For Her Own Good: Two Centuries of the Experts Advice to Women

Front Cover
Knopf Doubleday Publishing Group, Jan 4, 2005 - Social Science - 432 pages
3 Reviews
Reviews aren't verified, but Google checks for and removes fake content when it's identified
From the bestselling author of Nickel and Dimed and a former editor in chief Mother Jones, this women's history classic brilliantly uncovers the constraints imposed on women in the name of science. Since the nineteenth century, professionals have been invoking scientific expertise to prescribe what women should do for their own good. Among the experts’ diagnoses and remedies: menstruation was an illness requiring seclusion; pregnancy, a disabling condition; and higher education, a threat to long-term health of the uterus. From clitoridectomies to tame women’s behavior in the nineteenth century to the censure of a generation of mothers as castrators in the 1950s, doctors have not hesitated to intervene in women’s sexual, emotional, and maternal lives. Even domesticity, the most popular prescription for a safe environment for women, spawned legions of “scientific” experts.
Barbara Ehrenreich and Deirdre English has never lost faith in science itself, but insist that we hold those who interpret it to higher standards. Women are entering the medical and scientific professions in greater numbers but as recent research shows, experts continue to use pseudoscience to tell women how to live. For Her Own Good provides today’s readers with an indispensable dose of informed skepticism.

What people are saying - Write a review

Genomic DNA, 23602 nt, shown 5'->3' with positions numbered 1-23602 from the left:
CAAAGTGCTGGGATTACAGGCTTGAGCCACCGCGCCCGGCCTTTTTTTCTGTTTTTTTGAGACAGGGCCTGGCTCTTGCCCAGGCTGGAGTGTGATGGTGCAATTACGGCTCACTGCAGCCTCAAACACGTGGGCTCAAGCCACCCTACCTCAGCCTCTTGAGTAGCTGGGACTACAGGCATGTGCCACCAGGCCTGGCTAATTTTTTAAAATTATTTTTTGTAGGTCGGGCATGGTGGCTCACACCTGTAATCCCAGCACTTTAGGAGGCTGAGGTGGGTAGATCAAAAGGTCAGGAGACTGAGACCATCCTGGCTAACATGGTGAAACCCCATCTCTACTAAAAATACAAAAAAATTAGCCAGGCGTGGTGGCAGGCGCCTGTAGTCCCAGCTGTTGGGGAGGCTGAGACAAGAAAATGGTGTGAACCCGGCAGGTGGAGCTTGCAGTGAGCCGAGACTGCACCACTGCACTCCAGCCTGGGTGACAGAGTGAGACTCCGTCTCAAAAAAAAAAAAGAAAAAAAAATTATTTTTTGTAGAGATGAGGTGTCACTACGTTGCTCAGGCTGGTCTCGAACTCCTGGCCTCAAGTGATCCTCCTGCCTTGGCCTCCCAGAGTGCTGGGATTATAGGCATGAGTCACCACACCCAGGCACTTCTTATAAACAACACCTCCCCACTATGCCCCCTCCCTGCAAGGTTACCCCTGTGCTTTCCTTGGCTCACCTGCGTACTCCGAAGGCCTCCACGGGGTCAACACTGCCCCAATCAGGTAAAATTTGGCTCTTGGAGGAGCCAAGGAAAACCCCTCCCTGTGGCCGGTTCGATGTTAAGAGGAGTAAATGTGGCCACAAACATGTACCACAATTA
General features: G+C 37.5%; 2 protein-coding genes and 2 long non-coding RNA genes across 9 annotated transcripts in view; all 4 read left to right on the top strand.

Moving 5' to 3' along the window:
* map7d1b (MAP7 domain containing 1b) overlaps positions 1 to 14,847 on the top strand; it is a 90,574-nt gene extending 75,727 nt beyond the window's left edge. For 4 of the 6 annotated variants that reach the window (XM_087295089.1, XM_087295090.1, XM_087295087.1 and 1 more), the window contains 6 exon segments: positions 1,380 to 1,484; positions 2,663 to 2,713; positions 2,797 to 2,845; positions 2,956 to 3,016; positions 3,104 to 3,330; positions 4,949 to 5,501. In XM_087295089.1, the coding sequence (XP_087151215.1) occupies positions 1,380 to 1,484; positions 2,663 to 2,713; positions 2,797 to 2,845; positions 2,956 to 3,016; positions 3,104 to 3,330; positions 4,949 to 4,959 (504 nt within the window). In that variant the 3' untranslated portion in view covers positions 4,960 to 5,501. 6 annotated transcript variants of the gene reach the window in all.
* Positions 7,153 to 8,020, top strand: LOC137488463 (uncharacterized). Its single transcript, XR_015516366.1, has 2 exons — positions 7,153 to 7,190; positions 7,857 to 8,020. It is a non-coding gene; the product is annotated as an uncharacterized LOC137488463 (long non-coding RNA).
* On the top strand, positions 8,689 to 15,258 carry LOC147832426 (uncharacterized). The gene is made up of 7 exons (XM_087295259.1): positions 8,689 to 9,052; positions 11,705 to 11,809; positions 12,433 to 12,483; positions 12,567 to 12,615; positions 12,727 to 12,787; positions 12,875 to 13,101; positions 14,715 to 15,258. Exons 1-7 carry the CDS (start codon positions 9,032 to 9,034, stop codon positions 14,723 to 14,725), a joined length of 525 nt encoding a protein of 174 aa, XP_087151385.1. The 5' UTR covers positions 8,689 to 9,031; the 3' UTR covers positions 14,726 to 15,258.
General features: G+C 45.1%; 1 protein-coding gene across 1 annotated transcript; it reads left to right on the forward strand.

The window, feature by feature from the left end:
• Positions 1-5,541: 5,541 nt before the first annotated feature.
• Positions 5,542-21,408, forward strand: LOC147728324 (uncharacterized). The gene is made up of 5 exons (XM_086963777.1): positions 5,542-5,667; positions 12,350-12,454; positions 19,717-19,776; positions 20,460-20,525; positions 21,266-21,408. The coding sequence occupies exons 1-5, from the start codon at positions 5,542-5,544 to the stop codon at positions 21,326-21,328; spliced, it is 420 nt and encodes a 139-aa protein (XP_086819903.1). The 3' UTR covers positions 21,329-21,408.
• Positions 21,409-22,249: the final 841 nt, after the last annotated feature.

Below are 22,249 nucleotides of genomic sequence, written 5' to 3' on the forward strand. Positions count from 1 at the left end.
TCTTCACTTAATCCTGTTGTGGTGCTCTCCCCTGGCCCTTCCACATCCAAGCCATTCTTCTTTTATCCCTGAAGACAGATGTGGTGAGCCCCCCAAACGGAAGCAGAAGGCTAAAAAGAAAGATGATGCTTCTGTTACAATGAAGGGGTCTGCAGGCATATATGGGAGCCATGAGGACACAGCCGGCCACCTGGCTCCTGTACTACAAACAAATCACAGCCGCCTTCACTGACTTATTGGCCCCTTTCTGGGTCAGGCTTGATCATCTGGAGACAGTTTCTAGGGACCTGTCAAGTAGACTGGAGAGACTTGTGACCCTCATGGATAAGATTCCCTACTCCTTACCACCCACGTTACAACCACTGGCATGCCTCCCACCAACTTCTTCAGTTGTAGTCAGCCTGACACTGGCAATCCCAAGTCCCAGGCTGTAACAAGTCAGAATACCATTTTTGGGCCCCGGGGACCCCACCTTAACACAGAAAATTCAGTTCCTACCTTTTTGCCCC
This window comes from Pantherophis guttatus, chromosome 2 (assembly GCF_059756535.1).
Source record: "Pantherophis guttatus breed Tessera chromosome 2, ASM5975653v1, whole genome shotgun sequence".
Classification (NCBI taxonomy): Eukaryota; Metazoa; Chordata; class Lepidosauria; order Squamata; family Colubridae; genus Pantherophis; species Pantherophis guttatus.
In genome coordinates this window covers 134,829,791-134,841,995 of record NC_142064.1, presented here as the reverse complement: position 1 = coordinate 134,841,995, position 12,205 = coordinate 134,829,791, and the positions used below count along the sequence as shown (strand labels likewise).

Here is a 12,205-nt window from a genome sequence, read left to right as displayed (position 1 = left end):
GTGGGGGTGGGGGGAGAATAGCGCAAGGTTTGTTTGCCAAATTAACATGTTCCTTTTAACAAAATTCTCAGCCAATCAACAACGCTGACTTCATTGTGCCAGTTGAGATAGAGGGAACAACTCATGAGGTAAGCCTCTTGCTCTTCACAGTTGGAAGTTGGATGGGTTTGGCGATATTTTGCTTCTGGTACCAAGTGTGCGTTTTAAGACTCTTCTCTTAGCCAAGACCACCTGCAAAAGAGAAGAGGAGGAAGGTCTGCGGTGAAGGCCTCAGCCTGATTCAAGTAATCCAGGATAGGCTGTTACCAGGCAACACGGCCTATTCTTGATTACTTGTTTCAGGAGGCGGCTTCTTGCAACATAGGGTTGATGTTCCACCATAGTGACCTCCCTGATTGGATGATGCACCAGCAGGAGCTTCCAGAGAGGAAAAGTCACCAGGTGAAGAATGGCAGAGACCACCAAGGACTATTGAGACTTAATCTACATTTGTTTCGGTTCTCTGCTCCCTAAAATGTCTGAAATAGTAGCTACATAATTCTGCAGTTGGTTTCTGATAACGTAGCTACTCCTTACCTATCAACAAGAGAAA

Reviews aren't verified, but Google checks for and removes fake content when it's identified

LibraryThing Review

User Review  - thornton37814 - LibraryThing

I really did not enjoy this book with a very left feminist point of view that much. The one chapter I enjoyed somewhat focused on women who practiced medicine in the 19th century, mostly without ... Read full review

LibraryThing Review

User Review  - wealhtheowwylfing - LibraryThing

Ehrenreich and English look at what kind of advice we've been given for the last two hundred years. Although they provide a good deal of social, political, economic, and general background to the ... Read full review


oNE In the Ruins of Patriarchy
Two Witches Healers and Gentleman Doctors
The Witch Hunts The Conflict over Healing Comes to America
THREE Science and the Ascent of the Experts
Four The Sexual Politics of Sickness
Five Microbes and the Manufacture of Housework
The Domestic Void The Romance of the Home Domestic
sēv EN Motherhood as Pathology
The Expert Allies with the Child The Doctors Demand
Obligatory Oedipus Complex Communism and the Crisis
EIGHT From Masochistic Motherhood
Midcentury Masochism Gynecology as Psychotherapy
The End of the Romance 2004

Other editions - View all

Common terms and phrases

About the author (2005)

Barbara Ehrenreich has written and lectured widely on subjects related to health care and women's issues. She has contributed articles to Time, Harper's, and The New York Times Book Review, among others. She is the bestselling author of nearly 20 books including Nickel and Dimed and Bait and Switch.
Deirdre English has written, taught, and edited work on a wide array of subjects related to investigative reporting, cultural politics, and public policy. She has contributed to Mother Jones, The Nation, and The New York Times Book Review, among other publications, and to public radio and television.

Bibliographic information